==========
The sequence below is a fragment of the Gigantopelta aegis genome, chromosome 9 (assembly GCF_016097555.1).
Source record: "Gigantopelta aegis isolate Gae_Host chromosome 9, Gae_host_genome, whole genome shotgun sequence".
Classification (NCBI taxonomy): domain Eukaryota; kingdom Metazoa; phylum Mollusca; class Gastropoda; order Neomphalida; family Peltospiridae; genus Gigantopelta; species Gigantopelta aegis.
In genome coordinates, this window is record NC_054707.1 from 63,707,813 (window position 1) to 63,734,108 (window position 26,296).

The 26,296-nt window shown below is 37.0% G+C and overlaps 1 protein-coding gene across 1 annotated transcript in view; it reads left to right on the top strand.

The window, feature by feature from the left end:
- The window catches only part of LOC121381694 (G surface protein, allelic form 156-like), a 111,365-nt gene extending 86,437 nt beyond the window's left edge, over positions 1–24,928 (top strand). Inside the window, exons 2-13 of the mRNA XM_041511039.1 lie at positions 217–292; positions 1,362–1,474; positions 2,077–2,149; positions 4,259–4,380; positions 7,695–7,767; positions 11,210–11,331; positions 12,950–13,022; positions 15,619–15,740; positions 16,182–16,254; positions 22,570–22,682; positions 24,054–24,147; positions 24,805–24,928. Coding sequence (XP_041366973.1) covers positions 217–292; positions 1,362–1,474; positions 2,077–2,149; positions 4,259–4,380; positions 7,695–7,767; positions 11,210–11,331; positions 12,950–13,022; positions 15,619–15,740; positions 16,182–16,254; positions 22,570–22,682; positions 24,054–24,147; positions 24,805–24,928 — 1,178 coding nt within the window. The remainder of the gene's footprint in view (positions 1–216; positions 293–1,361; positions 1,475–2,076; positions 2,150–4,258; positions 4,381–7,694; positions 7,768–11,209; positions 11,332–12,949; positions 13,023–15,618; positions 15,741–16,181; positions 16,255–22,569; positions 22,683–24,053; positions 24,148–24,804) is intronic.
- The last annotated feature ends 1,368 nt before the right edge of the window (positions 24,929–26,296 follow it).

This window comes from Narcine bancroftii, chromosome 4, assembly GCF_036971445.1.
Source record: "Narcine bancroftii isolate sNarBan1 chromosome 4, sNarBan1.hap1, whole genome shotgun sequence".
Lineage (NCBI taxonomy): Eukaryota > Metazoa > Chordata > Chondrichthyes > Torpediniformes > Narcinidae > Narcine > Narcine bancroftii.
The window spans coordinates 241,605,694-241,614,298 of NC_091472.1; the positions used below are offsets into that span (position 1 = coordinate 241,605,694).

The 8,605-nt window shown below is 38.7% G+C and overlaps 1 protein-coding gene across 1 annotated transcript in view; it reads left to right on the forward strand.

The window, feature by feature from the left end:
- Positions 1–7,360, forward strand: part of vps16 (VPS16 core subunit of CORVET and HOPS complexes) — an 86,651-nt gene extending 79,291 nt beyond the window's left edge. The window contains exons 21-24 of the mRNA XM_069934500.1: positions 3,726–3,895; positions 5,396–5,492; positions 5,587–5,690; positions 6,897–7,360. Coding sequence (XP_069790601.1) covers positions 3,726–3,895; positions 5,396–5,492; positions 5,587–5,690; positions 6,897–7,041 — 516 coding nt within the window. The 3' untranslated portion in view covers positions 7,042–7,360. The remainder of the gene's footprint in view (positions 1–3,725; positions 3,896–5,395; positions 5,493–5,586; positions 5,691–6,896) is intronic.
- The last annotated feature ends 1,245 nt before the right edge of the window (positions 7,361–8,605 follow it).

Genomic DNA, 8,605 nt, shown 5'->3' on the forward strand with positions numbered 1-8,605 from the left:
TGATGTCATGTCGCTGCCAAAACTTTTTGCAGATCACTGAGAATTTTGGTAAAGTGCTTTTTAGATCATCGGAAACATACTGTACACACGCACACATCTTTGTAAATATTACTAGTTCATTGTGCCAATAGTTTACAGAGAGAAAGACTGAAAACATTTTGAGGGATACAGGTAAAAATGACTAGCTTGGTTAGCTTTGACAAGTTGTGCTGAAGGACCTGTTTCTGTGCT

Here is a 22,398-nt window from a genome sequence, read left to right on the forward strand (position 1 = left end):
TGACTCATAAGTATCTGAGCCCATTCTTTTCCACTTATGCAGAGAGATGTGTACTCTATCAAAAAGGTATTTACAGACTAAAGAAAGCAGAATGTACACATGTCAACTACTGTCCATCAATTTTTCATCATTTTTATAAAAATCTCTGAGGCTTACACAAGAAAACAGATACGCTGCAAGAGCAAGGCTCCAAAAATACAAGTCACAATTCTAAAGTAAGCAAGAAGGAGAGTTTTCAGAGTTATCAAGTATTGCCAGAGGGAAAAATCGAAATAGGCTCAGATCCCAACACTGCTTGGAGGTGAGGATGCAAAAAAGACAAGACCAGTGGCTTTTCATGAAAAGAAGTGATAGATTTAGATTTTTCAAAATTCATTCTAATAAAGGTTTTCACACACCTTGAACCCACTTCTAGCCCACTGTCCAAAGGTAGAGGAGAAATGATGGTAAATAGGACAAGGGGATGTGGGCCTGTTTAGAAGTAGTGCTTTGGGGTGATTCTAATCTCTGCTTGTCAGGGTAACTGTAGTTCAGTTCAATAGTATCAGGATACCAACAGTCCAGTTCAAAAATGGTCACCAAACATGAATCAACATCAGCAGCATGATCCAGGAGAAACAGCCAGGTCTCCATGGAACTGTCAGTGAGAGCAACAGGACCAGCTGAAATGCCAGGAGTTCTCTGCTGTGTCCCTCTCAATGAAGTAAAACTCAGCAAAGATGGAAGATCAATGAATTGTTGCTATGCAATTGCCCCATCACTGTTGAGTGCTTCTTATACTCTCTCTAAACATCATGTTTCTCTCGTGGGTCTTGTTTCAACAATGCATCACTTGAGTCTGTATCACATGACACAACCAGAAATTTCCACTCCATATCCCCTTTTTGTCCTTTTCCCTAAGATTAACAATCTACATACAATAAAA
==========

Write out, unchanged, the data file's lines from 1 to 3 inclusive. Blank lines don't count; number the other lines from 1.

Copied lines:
The sequence below is a fragment of the Gigantopelta aegis genome, chromosome 9 (assembly GCF_016097555.1).
Source record: "Gigantopelta aegis isolate Gae_Host chromosome 9, Gae_host_genome, whole genome shotgun sequence".
Classification (NCBI taxonomy): domain Eukaryota; kingdom Metazoa; phylum Mollusca; class Gastropoda; order Neomphalida; family Peltospiridae; genus Gigantopelta; species Gigantopelta aegis.